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The Debt-Ceiling Deal Suggests Debt Will Keep Growing, Fast


“Before the ink is dry on this bill, you can be pushing for $3.5 trillion in business tax cuts,” Representative Gwen Moore, Democrat of Wisconsin, said shortly before the ultimate vote on the Fiscal Responsibility Act, because it is named, on Wednesday.

Those comments reflected a lesson Democrats took from 2011, when Washington leaders last made an enormous show of pretending to care about debt in a bipartisan deal to boost the borrowing limit. That agreement, between President Barack Obama and Speaker John Boehner, limited discretionary spending growth for a decade, helping to drive down budget deficits for years.

Many Democrats now consider those lower deficits gave Republicans the fiscal and political space they needed to pass a tax-cut package in 2017 under President Donald J. Trump that the Congressional Budget Office estimated would add nearly $2 trillion to the national debt. They’ve come to consider that Republicans would happily do the identical again with any future budget deals — putting aside deficit concerns and effectively turning budget savings into latest tax breaks.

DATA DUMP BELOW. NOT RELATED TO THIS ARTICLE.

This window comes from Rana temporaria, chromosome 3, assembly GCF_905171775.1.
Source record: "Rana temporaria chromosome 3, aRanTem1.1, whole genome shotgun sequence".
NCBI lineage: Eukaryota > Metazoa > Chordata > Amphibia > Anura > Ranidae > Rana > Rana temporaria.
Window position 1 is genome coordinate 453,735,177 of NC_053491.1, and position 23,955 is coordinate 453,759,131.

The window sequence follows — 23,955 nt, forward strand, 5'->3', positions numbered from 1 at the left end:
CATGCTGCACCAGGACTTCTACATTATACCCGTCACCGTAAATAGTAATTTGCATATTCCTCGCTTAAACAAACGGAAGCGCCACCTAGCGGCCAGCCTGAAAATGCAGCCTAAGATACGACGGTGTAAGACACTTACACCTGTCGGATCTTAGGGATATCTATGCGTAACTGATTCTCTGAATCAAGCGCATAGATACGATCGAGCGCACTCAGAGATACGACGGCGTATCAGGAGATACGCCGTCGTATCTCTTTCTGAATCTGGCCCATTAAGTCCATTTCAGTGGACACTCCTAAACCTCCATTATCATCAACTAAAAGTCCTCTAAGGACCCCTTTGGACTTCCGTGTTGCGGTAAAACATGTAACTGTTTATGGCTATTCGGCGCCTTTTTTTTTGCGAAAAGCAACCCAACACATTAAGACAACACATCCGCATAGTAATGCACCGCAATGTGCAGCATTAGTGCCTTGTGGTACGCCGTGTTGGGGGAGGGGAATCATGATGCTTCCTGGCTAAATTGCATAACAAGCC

At the identical time, each parties have grown more wary of cuts to Social Security and Medicare. Mr. Obama was willing to scale back future growth of retirement advantages by changing how they were tied to inflation; Mr. Biden shouldn’t be. Mr. Trump won the White House after promising to guard each programs, in a break from past Republicans, and is currently slamming his rivals over possible cuts to the programs as he seeks the presidency again.

All of the while, the full amount of federal debt has greater than doubled, to $31.4 trillion from slightly below $15 trillion in 2011. That growth has had no discernible effect on the performance of the economy. Nevertheless it is projected to proceed growing in the subsequent decade, as retiring baby boomers draw more government advantages. The budget office estimated last month that debt held by the general public could be nearly 20 percent larger in 2033, as a share of the economy, than it’s today.

Even under a generous rating of the brand new agreement, which assumes Congress will effectively lock in two years of spending cuts over the total course of a decade, that growth will only fall by just a few percentage points.

Groups promoting debt reduction in Washington have celebrated the deal as a primary step toward a bigger compromise to scale back America’s reliance on borrowed money. But neither Mr. McCarthy nor Mr. Biden has shown any interest in what those groups want: a combination of great cuts to retirement programs and increases in tax revenues.

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